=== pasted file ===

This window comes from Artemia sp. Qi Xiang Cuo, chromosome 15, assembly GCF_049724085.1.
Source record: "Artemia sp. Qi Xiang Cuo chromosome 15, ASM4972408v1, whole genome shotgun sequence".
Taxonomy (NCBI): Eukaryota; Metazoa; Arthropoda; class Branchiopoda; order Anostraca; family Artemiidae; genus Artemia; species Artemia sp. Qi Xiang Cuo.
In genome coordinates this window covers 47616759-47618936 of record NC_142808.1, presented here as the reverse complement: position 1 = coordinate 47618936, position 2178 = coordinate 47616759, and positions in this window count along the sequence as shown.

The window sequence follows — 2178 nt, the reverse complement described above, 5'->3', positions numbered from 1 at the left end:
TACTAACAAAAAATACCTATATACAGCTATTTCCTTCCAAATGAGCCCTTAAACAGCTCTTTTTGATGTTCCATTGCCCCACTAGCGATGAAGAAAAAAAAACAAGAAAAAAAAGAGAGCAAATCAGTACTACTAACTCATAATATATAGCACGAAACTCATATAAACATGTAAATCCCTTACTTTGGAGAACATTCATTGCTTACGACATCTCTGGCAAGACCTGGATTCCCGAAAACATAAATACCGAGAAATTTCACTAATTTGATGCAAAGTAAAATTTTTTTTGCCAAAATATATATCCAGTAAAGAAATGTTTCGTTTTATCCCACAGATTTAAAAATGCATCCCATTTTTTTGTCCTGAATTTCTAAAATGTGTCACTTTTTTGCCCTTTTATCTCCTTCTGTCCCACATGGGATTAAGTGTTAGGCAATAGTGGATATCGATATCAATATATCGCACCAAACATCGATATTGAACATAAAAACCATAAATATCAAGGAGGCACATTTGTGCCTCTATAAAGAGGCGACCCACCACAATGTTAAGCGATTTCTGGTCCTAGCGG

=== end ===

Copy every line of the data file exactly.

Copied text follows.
This window comes from Artemia sp. Qi Xiang Cuo, chromosome 15, assembly GCF_049724085.1.
Source record: "Artemia sp. Qi Xiang Cuo chromosome 15, ASM4972408v1, whole genome shotgun sequence".
Taxonomy (NCBI): Eukaryota; Metazoa; Arthropoda; class Branchiopoda; order Anostraca; family Artemiidae; genus Artemia; species Artemia sp. Qi Xiang Cuo.
In genome coordinates this window covers 47616759-47618936 of record NC_142808.1, presented here as the reverse complement: position 1 = coordinate 47618936, position 2178 = coordinate 47616759, and positions in this window count along the sequence as shown.

The window sequence follows — 2178 nt, the reverse complement described above, 5'->3', positions numbered from 1 at the left end:
TACTAACAAAAAATACCTATATACAGCTATTTCCTTCCAAATGAGCCCTTAAACAGCTCTTTTTGATGTTCCATTGCCCCACTAGCGATGAAGAAAAAAAAACAAGAAAAAAAAGAGAGCAAATCAGTACTACTAACTCATAATATATAGCACGAAACTCATATAAACATGTAAATCCCTTACTTTGGAGAACATTCATTGCTTACGACATCTCTGGCAAGACCTGGATTCCCGAAAACATAAATACCGAGAAATTTCACTAATTTGATGCAAAGTAAAATTTTTTTTGCCAAAATATATATCCAGTAAAGAAATGTTTCGTTTTATCCCACAGATTTAAAAATGCATCCCATTTTTTTGTCCTGAATTTCTAAAATGTGTCACTTTTTTGCCCTTTTATCTCCTTCTGTCCCACATGGGATTAAGTGTTAGGCAATAGTGGATATCGATATCAATATATCGCACCAAACATCGATATTGAACATAAAAACCATAAATATCAAGGAGGCACATTTGTGCCTCTATAAAGAGGCGACCCACCACAATGTTAAGCGATTTCTGGTCCTAGCGG